The PILS algorithm is attractive because it does not require measurements of the coil sensitivity pattern, calibration of the coils, or complicated reconstructions. The PILS algorithm also offers better noise properties than SENSE and SMASH (7), with less artifacts than SMASH in many cases. Another strength of the PILS algorithm is that it enables truly parallel imaging through an acquisition and reconstruction scheme that is completely independent among different coils. Multiple coils can be placed at locations that are of interest and then images can be separately obtained in parallel. Since images from each coil can be reconstructed independently from images from other coils, the technique can also be applied to cases in which multiple coils are located at distant locations. Such cases would include, for example, simultaneous imaging of both breasts or both knees. The PILS method has the added advantage that unlike other parallel imaging techniques, such as SENSE and SMASH, the reconstruction remains computationally simple even when arbitrary k-space trajectories are used.
However, one concern with applying the PILS method is the fact that anti-aliasing filters are applied before the sampling stage. This poses a problem when the method is applied in a general sense. Here we define the problem and provide a solution.
During a scan it is often the case that the region of interest (ROI) is not at the center of the magnet (the so-called isocenter). In such cases, the FOV is assigned to be off-center. The difference between having the object of interest at the center of the magnet and having the same object off-center is a simple modulation. The signal received from an object off-center is a modulation of the signal that would be received from the same object if it were located at the center of the magnet. This is illustrated in Fig. 1. If the Fourier transform (FT) of an object m(x, y) is M(kx, ky) (Fig. 1a), the FT of the same object that is shifted off-center, m(x−xo, y−yo), is M(kx,ky)e (Fig. 1b).
Figure 1. Off-center imaging and data modulation. a: FT of an object m(x, y) located at isocenter is M(kx, ky). b: FT of the same object shifted, m(x−xo, y−yo) is M(kx,ky)e, a simple phase modulation of the FT of the object at the isocenter. Note that the k-space data are displayed as the real part to show the modulation effect.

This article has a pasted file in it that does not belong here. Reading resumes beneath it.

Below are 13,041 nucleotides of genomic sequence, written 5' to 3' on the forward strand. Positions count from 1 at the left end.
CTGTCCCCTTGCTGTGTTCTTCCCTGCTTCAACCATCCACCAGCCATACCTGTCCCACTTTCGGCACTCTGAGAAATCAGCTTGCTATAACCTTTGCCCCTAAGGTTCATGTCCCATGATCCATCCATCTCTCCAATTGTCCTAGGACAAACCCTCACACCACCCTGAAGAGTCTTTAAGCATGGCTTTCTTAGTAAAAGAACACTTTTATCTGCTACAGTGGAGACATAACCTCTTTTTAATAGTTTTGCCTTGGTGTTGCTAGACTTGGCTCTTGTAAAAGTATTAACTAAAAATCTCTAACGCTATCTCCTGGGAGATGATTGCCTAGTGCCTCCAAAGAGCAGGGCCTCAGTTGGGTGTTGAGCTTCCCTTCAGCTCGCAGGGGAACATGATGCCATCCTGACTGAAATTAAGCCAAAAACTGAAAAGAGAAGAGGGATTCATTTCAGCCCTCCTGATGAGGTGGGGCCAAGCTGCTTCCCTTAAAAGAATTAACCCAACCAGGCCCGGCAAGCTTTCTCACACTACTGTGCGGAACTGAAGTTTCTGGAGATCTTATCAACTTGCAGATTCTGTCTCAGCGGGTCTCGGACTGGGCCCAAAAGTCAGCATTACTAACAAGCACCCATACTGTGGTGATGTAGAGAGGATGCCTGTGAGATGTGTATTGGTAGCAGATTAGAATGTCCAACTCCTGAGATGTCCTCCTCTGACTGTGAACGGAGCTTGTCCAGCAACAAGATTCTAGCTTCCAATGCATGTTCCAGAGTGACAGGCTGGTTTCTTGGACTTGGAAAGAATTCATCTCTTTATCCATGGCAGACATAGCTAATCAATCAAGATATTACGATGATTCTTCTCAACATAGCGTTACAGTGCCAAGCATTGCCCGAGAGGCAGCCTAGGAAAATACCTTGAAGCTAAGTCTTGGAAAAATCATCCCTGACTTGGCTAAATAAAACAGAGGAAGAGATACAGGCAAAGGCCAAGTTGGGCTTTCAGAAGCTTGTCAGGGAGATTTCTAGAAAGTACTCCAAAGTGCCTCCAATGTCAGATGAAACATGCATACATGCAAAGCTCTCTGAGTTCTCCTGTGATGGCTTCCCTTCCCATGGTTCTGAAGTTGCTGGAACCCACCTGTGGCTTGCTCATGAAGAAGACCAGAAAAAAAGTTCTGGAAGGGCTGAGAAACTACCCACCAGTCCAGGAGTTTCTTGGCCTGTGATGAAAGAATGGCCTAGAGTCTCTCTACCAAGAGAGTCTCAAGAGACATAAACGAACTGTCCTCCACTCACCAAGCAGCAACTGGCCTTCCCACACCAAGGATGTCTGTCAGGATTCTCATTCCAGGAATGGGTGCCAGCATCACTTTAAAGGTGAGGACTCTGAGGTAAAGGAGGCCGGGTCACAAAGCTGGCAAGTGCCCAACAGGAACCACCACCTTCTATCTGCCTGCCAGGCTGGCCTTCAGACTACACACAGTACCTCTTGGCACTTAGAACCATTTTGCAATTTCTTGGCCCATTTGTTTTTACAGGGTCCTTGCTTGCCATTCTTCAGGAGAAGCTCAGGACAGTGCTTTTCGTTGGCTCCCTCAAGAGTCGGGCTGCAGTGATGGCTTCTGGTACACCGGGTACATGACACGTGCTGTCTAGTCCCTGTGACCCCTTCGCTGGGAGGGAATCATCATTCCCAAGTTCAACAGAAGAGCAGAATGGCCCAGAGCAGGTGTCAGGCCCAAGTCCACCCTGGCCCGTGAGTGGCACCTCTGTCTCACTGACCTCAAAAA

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The implication of this relationship in multicoil imaging is very significant. When multiple coils are used to cover different ROIS at the same time, it is likely that the regions covered by each coil will be off-center. This means that signals from multiple coils will be modulated versions of the signals that would have been received if the ROIs were located at isocenter. As long as the data from each coil are demodulated properly, this is as if multiple images are acquired in parallel at the same time. This method was proposed in the original PILS paper (6) in a slightly different context.
In any given situation where analog signals are sampled and digitized, anti-aliasing filters are used. The main purpose of the anti-aliasing filter is obviously to make sure no aliasing (particularly from noise) occurs. The anti-aliasing is performed by filtering out any signal that is outside of the bandwidth supported by the real-time k-space sampling rate. The anti-aliasing filters are normally analog low-pass filters that suppress anything outside of the bandwidth that is supported by the sampling rate, assuming that the frequency content of the signal is centered around zero. Since the anti-aliasing filters are spatial filters in MRI, assuming that the signal frequency is around zero is equivalent to assuming that the object is at isocenter.
In the case of PILS imaging, the use of this anti-aliasing filter with a single demodulation hardware for all receive channels is problematic. Since the FOVs are located off-center with coils centered around each FOV location, unless the signals from all coils are demodulated separately so that their frequency range corresponds to being at isocenter, the anti-aliasing filter will end up filtering out signals of interest.
Figure 2 illustrates the problem with off-center imaging in the presence of anti-alias filtering for the case of 2DFT imaging. This figure demonstrates a case in which the readout is in the kx direction. Since the readout and anti-alias filtering are along a straight line in the kx direction, the filter supports a rectangular region in the x direction. When the FOV of interest is at isocenter (Fig. 2a), no problem exists. When the FOV of interest is off-center in the x direction, a problem arises because the spectral content of the signal of interest lies outside the bandwidth of the filter (Fig. 2b). Therefore, the signal must be demodulated prior to sampling so that its spectral content lies within the bandwidth of the anti-aliasing filter (Fig. 2c).